Bert Lance, a small-town Georgia banker who became pre-eminent adviser and tennis-playing confidant to Jimmy Carter, but was forced to resign after eight months as director of the Office of Management and Budget because of accusations that he had personally traded on his ties with the president, died Thursday in Georgia. He was 82.
His death was confirmed in a statement from Mr. Carter, who called him "one of the most competent and dedicated public servants I have ever known."
Mr. Lance died at home near Calhoun, Ga., Thursday evening, said the Gordon County deputy coroner, Heath Derryberry. The cause was not immediately known, Mr. Derryberry said, but Mr. Lance had been in failing health and was receiving hospice care.
Cleared of wrongdoing in 1980 after a highly publicized 12-week bank fraud trial in Atlanta, Mr. Lance resumed his business career in Georgia, insisting that he held no animosity toward the government officials and journalists who had pursued him.
Mr. Lance's brief Washington tenure, however, smirched the new administration, which took office in 1977 after campaigning as an antidote to the Watergate era marked by the resignation of President Richard M. Nixon. His departure meant the loss of an important bridge to the business community and a voice counseling restraint of the populist tendencies elsewhere in the administration.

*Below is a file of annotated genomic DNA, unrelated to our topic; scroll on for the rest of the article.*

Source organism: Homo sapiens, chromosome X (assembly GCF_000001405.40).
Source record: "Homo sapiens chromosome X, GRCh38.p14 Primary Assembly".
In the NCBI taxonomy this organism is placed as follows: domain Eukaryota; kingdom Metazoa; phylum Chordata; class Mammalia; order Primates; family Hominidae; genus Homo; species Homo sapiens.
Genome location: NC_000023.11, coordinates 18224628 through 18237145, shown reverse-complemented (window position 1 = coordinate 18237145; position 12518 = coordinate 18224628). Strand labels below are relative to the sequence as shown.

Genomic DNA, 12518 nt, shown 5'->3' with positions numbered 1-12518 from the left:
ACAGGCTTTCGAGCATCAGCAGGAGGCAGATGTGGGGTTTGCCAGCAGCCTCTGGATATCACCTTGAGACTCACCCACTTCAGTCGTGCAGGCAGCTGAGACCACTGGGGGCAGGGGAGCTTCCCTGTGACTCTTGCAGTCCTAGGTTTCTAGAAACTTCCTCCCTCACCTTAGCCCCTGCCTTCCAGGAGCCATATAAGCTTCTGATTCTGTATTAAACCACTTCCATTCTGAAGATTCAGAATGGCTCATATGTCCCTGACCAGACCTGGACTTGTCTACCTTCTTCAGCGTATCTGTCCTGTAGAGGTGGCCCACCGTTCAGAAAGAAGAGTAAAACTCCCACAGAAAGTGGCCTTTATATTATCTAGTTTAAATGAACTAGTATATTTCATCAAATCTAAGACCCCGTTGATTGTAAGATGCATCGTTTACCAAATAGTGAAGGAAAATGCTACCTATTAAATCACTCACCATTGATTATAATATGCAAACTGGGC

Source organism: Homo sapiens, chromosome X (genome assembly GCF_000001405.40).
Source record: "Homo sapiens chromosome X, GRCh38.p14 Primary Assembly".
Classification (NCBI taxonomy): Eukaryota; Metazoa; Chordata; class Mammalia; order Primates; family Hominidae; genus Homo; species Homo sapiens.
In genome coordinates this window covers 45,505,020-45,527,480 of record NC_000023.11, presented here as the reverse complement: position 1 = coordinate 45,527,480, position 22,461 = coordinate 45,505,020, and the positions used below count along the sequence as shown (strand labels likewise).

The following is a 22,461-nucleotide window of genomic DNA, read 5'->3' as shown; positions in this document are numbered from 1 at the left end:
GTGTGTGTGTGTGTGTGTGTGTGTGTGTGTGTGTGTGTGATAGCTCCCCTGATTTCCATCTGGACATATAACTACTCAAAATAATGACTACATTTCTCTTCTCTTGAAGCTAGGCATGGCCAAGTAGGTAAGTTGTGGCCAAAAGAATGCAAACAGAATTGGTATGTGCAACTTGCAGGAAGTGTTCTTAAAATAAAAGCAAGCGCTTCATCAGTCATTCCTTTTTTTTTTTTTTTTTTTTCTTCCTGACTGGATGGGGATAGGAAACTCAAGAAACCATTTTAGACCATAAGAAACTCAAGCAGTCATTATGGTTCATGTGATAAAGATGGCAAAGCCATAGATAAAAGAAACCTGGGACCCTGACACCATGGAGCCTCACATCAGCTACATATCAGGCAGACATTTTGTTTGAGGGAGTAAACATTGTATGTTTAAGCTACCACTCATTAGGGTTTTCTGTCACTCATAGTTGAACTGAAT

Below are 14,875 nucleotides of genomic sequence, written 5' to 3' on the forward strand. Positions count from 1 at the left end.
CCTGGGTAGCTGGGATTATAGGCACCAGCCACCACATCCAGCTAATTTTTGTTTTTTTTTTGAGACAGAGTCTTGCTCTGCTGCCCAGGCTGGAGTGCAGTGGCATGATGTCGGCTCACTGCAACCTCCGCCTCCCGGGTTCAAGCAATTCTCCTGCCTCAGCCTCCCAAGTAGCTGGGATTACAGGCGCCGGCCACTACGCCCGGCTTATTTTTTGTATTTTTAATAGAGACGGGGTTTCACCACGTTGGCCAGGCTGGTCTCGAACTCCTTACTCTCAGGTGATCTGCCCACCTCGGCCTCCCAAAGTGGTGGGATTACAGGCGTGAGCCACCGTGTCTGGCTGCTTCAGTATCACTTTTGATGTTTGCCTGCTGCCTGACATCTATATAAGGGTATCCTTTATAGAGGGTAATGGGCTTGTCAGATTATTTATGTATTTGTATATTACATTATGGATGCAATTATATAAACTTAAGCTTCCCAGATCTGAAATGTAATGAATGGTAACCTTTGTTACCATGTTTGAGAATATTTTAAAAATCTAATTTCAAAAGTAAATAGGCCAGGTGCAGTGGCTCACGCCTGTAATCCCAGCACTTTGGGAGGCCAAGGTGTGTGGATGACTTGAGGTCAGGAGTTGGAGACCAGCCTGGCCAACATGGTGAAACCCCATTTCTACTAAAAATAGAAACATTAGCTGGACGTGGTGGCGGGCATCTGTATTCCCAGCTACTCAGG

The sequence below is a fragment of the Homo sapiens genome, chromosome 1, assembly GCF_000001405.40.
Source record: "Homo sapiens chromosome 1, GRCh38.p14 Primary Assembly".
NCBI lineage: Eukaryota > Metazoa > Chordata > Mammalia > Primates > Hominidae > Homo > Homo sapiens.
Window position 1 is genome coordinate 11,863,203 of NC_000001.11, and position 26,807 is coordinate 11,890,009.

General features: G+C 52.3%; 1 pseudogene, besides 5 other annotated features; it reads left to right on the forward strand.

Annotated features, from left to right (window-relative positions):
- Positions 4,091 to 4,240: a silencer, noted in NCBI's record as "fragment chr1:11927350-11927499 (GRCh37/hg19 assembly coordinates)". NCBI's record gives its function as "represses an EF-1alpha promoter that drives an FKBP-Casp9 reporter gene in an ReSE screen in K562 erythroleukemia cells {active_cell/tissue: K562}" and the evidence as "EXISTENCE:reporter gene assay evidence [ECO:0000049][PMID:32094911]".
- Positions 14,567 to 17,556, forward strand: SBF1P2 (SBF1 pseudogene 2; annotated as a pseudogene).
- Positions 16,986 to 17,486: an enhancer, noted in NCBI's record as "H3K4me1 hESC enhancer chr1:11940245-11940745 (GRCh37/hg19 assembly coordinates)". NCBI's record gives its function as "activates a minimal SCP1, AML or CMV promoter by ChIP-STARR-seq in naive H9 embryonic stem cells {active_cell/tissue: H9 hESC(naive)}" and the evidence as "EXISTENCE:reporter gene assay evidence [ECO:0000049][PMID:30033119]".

Later, Mr. Lance was indicted and subsequently cleared in the financial scandal involving the shuttered Bank of Credit and Commerce International, which he served as a consultant after selling his controlling interest in the National Bank of Georgia to an Arab business associate of the BCCI president.
Nor did he abandon political life. He became chairman of the Georgia Democratic Party in 1982 and chairman of the 1984 presidential campaign of Walter F. Mondale after Mr. Mondale was reportedly talked out of making him the vice-presidential nominee, turning instead to Geraldine Ferraro. In 1988, Mr. Lance served as a top adviser to his friend the Rev. Jesse Jackson, who sought the party's presidential nomination.
An affable 6-foot-5-inch bear of a man with heavy-lidded dark eyes, Mr. Lance, whom Mr. Carter said was like a brother to him, was once described as "a guy with the charm of an old song-and-dance man and the irrepressible guile of a safecracker."
At the budget office, Mr. Lance, the first person chosen by the president-elect for a Cabinet-level post, advocated a device called zero-based budgeting, the idea being that each budget item should be freshly justified each year rather than subjected only to financial adjustment. Although he succeeded in rolling back some spending proposals, this idea failed to catch on and a goal of budgetary balance by the end of the Carter presidency went unachieved.